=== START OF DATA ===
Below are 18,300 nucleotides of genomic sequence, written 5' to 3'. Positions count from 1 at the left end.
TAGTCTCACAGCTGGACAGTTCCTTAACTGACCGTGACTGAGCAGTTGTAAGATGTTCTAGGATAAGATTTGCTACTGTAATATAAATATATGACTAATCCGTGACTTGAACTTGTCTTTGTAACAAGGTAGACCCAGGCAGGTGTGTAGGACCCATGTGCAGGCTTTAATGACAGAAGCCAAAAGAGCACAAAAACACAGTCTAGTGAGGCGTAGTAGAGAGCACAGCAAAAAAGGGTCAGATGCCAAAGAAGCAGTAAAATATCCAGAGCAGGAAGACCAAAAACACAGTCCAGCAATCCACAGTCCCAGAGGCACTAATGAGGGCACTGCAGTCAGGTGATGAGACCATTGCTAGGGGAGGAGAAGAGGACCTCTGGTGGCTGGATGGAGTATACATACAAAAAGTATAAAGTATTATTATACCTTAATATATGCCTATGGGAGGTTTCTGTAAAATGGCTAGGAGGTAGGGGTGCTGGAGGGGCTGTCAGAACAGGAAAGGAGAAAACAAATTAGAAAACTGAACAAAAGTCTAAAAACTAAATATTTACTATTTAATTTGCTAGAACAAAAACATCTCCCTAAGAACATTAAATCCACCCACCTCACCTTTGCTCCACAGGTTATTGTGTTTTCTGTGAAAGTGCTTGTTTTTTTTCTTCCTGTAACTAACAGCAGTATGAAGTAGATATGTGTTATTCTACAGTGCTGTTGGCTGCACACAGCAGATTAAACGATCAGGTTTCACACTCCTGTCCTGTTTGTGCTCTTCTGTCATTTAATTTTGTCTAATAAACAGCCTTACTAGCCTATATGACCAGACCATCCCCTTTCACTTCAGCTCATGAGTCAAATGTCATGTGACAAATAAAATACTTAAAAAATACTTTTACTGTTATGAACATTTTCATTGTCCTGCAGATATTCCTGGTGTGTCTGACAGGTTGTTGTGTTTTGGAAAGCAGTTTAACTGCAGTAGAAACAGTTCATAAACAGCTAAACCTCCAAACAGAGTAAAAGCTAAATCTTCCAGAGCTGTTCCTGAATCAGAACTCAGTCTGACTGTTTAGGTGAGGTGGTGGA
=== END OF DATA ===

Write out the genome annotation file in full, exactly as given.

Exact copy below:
Below are 18,300 nucleotides of genomic sequence, written 5' to 3'. Positions count from 1 at the left end.
TAGTCTCACAGCTGGACAGTTCCTTAACTGACCGTGACTGAGCAGTTGTAAGATGTTCTAGGATAAGATTTGCTACTGTAATATAAATATATGACTAATCCGTGACTTGAACTTGTCTTTGTAACAAGGTAGACCCAGGCAGGTGTGTAGGACCCATGTGCAGGCTTTAATGACAGAAGCCAAAAGAGCACAAAAACACAGTCTAGTGAGGCGTAGTAGAGAGCACAGCAAAAAAGGGTCAGATGCCAAAGAAGCAGTAAAATATCCAGAGCAGGAAGACCAAAAACACAGTCCAGCAATCCACAGTCCCAGAGGCACTAATGAGGGCACTGCAGTCAGGTGATGAGACCATTGCTAGGGGAGGAGAAGAGGACCTCTGGTGGCTGGATGGAGTATACATACAAAAAGTATAAAGTATTATTATACCTTAATATATGCCTATGGGAGGTTTCTGTAAAATGGCTAGGAGGTAGGGGTGCTGGAGGGGCTGTCAGAACAGGAAAGGAGAAAACAAATTAGAAAACTGAACAAAAGTCTAAAAACTAAATATTTACTATTTAATTTGCTAGAACAAAAACATCTCCCTAAGAACATTAAATCCACCCACCTCACCTTTGCTCCACAGGTTATTGTGTTTTCTGTGAAAGTGCTTGTTTTTTTTCTTCCTGTAACTAACAGCAGTATGAAGTAGATATGTGTTATTCTACAGTGCTGTTGGCTGCACACAGCAGATTAAACGATCAGGTTTCACACTCCTGTCCTGTTTGTGCTCTTCTGTCATTTAATTTTGTCTAATAAACAGCCTTACTAGCCTATATGACCAGACCATCCCCTTTCACTTCAGCTCATGAGTCAAATGTCATGTGACAAATAAAATACTTAAAAAATACTTTTACTGTTATGAACATTTTCATTGTCCTGCAGATATTCCTGGTGTGTCTGACAGGTTGTTGTGTTTTGGAAAGCAGTTTAACTGCAGTAGAAACAGTTCATAAACAGCTAAACCTCCAAACAGAGTAAAAGCTAAATCTTCCAGAGCTGTTCCTGAATCAGAACTCAGTCTGACTGTTTAGGTGAGGTGGTGGA